Number 23, 1951, 1951
Enamel on canvas
Between 1947 and 1950 in New York, Jackson Pollock produced the revolutionary, multicolored “pouring” that would prove to be the most famous works of his troubled and tragically brief career. In 1951–52, after one of many dark periods struggling with alcoholism and depression, Pollock temporarily turned away from color and pure abstraction to produce a group of exclusively black figurative paintings and drawings.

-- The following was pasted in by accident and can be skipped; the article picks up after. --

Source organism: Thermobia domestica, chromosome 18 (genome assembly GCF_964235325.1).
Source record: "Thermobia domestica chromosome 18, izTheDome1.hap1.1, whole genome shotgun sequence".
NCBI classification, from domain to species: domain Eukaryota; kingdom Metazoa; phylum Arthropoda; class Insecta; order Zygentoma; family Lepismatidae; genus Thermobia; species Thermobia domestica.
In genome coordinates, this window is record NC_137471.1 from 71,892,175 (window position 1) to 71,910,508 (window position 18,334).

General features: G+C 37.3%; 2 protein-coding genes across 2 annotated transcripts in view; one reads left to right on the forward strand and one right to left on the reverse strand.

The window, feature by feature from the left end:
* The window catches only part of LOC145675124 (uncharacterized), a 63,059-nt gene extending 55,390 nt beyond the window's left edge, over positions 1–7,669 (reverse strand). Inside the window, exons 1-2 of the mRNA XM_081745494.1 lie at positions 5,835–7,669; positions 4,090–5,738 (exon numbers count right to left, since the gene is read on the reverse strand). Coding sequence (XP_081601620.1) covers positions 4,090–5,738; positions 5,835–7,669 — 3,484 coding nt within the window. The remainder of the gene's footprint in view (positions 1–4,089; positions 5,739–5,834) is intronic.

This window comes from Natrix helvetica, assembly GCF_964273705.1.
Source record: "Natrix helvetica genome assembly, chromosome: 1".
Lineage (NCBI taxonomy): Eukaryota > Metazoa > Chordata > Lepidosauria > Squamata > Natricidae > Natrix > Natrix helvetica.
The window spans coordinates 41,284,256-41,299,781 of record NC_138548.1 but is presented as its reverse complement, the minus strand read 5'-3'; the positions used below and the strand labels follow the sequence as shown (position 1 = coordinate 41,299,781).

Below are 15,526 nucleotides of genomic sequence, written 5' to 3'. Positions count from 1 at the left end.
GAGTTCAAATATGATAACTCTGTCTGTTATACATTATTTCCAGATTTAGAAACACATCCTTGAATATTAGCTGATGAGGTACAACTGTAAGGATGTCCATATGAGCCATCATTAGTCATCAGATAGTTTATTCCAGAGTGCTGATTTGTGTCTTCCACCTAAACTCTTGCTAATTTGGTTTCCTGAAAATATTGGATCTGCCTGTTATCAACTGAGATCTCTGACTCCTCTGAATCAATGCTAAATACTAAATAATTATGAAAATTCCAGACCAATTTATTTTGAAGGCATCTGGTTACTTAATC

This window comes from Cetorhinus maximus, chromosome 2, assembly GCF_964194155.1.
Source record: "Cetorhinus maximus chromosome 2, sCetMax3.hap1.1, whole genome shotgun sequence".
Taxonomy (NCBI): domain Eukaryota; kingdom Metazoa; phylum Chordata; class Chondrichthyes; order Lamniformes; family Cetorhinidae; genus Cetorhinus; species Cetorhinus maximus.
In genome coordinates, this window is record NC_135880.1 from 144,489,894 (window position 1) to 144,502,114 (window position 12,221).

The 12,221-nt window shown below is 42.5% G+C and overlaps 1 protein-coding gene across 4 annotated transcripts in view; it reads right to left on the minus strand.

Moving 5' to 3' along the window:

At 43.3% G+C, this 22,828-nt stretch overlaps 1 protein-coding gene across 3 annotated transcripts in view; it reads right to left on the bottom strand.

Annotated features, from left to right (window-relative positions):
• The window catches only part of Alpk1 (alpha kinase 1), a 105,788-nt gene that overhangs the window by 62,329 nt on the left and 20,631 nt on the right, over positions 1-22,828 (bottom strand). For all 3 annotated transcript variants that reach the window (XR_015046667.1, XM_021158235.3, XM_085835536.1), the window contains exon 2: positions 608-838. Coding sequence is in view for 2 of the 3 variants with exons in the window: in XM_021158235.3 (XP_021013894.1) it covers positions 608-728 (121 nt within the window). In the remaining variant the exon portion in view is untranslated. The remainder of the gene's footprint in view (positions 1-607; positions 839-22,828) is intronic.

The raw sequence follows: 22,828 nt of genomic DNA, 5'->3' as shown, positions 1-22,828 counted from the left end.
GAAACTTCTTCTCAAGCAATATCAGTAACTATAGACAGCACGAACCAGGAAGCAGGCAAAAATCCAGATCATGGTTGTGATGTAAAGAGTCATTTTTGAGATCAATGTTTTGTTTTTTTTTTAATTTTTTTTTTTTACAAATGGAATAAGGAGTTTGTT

Among the most potent of these black pourings is Number 23, 1951, in which a hulking figure looms within a thicket of black paint. Inspired in part by the Jungian psychotherapy he was undergoing to treat his alcoholism, Number 23, 1951 recalls the artist’s figurative works from the 1930s.